To allow for a clearer presentation, this article has been divided into seven sections. Section 1 contains an introduction to this paper and Section 2 describes the methodology followed. Section 3 first focuses on the works published prior to 1938 and then it outlines the findings of Navarro Tomás (1938, 1939), which marks the beginning of the phonological debate. A review of findings between 1938 and 2016 is included in Section 4, and this has been further divided into vowel and consonant phenomena. In Section 5, a summary of what is known and not known about EAS can be found, together with suggestions for possible lines of research. Section 6 has the final conclusions, and Section 7 contains a list of bibliographic references.

3. Review of literature: 1881 to 1939

3.1. Studies on EAS prior to 1938

As Mondéjar Cumpián (2011) said, Schuchardt (1881) offers the first detailed study of Eastern Andalusian pronunciation. This work was important for both its cultural and linguistic analysis, although I will only focus on the latter aspect.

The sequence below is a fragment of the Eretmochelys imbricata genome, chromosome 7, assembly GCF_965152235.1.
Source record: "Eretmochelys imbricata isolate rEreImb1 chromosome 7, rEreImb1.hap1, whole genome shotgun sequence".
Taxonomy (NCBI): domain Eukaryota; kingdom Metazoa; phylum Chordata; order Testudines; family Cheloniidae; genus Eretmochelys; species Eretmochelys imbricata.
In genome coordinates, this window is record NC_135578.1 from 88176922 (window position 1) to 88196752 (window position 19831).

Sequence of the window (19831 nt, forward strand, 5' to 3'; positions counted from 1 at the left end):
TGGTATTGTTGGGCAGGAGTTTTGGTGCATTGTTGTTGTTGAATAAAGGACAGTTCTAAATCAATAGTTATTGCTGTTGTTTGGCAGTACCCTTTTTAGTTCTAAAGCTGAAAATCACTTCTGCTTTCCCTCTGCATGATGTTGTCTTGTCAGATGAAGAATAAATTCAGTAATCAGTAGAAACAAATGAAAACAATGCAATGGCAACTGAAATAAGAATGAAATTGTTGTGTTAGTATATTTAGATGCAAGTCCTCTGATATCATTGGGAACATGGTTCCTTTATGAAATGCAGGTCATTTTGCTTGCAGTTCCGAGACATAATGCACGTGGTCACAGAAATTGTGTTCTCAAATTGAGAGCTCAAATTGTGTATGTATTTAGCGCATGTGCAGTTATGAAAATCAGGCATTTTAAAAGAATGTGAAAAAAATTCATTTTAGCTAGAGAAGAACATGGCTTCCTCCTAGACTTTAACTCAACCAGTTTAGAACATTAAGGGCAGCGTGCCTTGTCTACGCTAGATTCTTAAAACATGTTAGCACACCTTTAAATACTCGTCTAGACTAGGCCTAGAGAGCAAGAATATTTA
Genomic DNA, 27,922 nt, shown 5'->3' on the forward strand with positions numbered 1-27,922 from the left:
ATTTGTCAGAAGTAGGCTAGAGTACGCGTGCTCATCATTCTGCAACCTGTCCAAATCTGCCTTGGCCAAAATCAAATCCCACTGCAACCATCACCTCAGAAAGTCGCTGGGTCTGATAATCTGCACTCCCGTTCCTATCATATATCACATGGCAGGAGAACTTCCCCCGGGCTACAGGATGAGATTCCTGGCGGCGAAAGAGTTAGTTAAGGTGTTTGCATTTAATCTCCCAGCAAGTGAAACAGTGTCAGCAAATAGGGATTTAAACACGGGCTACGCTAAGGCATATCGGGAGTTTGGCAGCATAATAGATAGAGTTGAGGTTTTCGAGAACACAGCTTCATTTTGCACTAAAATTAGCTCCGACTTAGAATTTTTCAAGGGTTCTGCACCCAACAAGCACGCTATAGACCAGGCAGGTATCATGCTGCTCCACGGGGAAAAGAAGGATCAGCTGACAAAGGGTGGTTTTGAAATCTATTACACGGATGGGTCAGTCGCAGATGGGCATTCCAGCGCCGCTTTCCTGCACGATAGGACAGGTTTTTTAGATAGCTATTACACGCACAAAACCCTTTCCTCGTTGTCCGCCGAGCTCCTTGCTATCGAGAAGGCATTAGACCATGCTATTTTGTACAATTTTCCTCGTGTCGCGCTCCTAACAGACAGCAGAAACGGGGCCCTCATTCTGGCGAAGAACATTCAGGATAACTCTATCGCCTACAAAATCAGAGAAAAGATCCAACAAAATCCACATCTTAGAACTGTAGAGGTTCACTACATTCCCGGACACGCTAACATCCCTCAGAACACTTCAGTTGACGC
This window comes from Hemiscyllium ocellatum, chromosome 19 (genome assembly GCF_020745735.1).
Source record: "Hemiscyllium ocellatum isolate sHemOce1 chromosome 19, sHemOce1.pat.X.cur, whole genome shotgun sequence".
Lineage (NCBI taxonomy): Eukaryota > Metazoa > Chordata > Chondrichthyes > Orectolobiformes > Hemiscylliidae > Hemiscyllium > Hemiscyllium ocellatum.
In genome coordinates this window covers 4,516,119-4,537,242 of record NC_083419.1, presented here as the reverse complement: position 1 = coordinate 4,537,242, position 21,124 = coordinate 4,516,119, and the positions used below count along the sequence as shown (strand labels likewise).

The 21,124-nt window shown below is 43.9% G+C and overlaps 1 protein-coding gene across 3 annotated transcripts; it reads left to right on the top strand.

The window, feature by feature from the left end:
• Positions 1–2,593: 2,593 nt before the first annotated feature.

Schuchardt (1881) explains how the Eastern Andalusian consonant system is simplified from Castilian Spanish; many consonants are deleted in various positions (e.g. /d/, /r/, /x/, and /l/), and yeísmo and seseo are the norm. Many sounds are substituted for others: for example, /l/ is pronounced ENT#091;rENT#093; in temblor 'shake', which Schuchardt transcribed as tembró; /r/ and /k/ can be pronounced ENT#091;iENT#093; or ENT#091;uENT#093; in coda, with Schuchardt (1881) transcribing recto 'straight' and carácter 'character' as reuto and caraite. Epenthesis and metathesis are common and initial Latin f is pronounced ENT#091;hENT#093;. Finally, Schuchardt (1881) explains how, in coda, /s/ is aspirated and pronounced ENT#091;hENT#093; in all cases, except when the next word starts with a vowel.

This latter phenomenon is the one which has attracted more interest from linguists, given its phonetic and phonological implications. However, it is interesting to see how Schuchardt (1881) transcribes different syncopes and apocopes in EAS; llorar (yorá) 'to cry'; carácter (caraite) 'character'; papel (papé) 'paper'; sed (sé) 'thirst'; reloj (reló) 'watch'; está (ehtá) 'this sing. fem'; mismo (mihmo) 'same'; los hombres (lo sombre) 'the men'; mientras en (mientraen) 'whereas'.